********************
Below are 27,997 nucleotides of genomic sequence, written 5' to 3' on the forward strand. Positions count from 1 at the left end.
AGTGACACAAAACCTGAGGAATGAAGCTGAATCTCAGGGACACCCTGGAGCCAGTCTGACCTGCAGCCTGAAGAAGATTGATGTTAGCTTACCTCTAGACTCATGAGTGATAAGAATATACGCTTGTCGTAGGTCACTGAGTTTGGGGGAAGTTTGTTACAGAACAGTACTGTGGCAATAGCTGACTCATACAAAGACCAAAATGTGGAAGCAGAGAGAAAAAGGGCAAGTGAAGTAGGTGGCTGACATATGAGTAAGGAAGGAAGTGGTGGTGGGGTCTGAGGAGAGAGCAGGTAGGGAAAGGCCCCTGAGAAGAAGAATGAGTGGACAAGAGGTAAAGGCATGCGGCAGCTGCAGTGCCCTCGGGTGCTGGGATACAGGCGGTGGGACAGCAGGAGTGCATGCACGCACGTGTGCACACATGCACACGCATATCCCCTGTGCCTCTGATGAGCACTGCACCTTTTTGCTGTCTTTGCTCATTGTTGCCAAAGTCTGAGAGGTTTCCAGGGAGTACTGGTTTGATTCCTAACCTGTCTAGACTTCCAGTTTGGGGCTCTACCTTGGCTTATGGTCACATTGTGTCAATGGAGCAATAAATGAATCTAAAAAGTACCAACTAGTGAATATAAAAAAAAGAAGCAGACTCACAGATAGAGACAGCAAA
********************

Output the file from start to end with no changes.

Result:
Below are 27,997 nucleotides of genomic sequence, written 5' to 3' on the forward strand. Positions count from 1 at the left end.
AGTGACACAAAACCTGAGGAATGAAGCTGAATCTCAGGGACACCCTGGAGCCAGTCTGACCTGCAGCCTGAAGAAGATTGATGTTAGCTTACCTCTAGACTCATGAGTGATAAGAATATACGCTTGTCGTAGGTCACTGAGTTTGGGGGAAGTTTGTTACAGAACAGTACTGTGGCAATAGCTGACTCATACAAAGACCAAAATGTGGAAGCAGAGAGAAAAAGGGCAAGTGAAGTAGGTGGCTGACATATGAGTAAGGAAGGAAGTGGTGGTGGGGTCTGAGGAGAGAGCAGGTAGGGAAAGGCCCCTGAGAAGAAGAATGAGTGGACAAGAGGTAAAGGCATGCGGCAGCTGCAGTGCCCTCGGGTGCTGGGATACAGGCGGTGGGACAGCAGGAGTGCATGCACGCACGTGTGCACACATGCACACGCATATCCCCTGTGCCTCTGATGAGCACTGCACCTTTTTGCTGTCTTTGCTCATTGTTGCCAAAGTCTGAGAGGTTTCCAGGGAGTACTGGTTTGATTCCTAACCTGTCTAGACTTCCAGTTTGGGGCTCTACCTTGGCTTATGGTCACATTGTGTCAATGGAGCAATAAATGAATCTAAAAAGTACCAACTAGTGAATATAAAAAAAAGAAGCAGACTCACAGATAGAGACAGCAAA